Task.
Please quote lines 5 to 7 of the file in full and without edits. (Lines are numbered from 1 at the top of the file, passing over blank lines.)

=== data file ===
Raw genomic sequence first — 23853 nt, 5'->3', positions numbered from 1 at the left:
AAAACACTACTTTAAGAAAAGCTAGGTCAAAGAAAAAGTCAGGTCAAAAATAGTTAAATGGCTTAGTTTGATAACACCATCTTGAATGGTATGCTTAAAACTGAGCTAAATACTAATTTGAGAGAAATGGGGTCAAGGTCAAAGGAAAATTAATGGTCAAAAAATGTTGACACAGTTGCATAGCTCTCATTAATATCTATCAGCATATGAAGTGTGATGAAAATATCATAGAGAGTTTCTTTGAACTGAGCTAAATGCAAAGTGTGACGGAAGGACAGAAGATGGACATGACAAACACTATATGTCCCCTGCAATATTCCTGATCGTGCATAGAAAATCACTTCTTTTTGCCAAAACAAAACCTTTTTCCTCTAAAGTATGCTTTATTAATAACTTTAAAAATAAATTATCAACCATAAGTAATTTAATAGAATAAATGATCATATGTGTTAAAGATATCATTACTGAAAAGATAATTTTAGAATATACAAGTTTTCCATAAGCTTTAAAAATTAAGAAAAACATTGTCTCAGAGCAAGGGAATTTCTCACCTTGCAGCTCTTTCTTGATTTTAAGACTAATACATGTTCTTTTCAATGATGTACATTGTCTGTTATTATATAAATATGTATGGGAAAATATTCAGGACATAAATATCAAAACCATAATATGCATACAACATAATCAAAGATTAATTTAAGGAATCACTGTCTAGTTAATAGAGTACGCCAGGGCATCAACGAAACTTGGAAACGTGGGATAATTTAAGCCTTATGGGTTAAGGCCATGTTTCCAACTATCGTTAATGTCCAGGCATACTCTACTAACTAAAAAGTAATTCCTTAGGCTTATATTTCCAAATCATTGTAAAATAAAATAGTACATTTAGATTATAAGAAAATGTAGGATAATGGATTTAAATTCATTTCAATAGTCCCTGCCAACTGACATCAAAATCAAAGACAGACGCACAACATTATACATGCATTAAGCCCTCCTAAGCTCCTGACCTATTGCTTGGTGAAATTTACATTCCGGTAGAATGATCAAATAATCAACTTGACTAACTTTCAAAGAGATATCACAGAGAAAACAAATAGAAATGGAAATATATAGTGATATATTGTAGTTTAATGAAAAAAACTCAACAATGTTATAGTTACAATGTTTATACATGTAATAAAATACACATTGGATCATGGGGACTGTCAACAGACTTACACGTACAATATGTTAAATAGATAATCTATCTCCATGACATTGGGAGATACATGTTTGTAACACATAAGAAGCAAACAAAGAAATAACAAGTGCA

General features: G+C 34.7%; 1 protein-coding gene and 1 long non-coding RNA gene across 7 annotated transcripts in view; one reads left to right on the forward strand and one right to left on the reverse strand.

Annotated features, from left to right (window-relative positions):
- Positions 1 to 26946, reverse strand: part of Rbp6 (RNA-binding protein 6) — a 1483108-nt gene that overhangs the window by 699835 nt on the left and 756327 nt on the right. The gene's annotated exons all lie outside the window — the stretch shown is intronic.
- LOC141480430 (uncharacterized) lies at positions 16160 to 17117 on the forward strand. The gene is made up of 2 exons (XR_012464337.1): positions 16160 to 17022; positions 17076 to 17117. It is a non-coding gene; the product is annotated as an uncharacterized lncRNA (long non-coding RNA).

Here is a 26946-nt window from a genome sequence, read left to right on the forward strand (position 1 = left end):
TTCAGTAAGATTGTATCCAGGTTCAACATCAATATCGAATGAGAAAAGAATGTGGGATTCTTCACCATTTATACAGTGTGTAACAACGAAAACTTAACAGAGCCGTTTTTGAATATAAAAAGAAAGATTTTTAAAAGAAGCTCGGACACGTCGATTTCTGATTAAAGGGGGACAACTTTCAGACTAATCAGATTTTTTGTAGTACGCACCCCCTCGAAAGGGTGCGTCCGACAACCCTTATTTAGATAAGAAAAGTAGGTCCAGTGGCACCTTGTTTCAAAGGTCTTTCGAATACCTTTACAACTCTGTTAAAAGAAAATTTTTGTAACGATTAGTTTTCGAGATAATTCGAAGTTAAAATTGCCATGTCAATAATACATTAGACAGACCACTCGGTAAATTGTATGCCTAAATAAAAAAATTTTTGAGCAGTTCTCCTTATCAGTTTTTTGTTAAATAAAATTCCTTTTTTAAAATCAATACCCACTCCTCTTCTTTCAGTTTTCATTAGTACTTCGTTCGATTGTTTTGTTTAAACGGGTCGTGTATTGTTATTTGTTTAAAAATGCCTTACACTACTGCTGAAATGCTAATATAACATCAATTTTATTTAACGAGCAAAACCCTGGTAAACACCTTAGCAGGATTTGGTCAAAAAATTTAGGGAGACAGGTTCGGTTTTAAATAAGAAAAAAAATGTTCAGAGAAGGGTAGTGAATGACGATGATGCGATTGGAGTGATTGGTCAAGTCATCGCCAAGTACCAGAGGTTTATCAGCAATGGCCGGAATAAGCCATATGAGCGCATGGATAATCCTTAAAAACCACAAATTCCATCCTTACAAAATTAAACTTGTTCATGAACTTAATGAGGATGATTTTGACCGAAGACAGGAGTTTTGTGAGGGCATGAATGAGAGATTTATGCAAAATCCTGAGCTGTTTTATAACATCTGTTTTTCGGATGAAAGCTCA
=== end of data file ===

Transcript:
- Positions 1 to 26946, reverse strand: part of Rbp6 (RNA-binding protein 6) — a 1483108-nt gene that overhangs the window by 699835 nt on the left and 756327 nt on the right. The gene's annotated exons all lie outside the window — the stretch shown is intronic.
- LOC141480430 (uncharacterized) lies at positions 16160 to 17117 on the forward strand. The gene is made up of 2 exons (XR_012464337.1): positions 16160 to 17022; positions 17076 to 17117. It is a non-coding gene; the product is annotated as an uncharacterized lncRNA (long non-coding RNA).

Here is a 26946-nt window from a genome sequence, read left to right on the forward strand (position 1 = left end):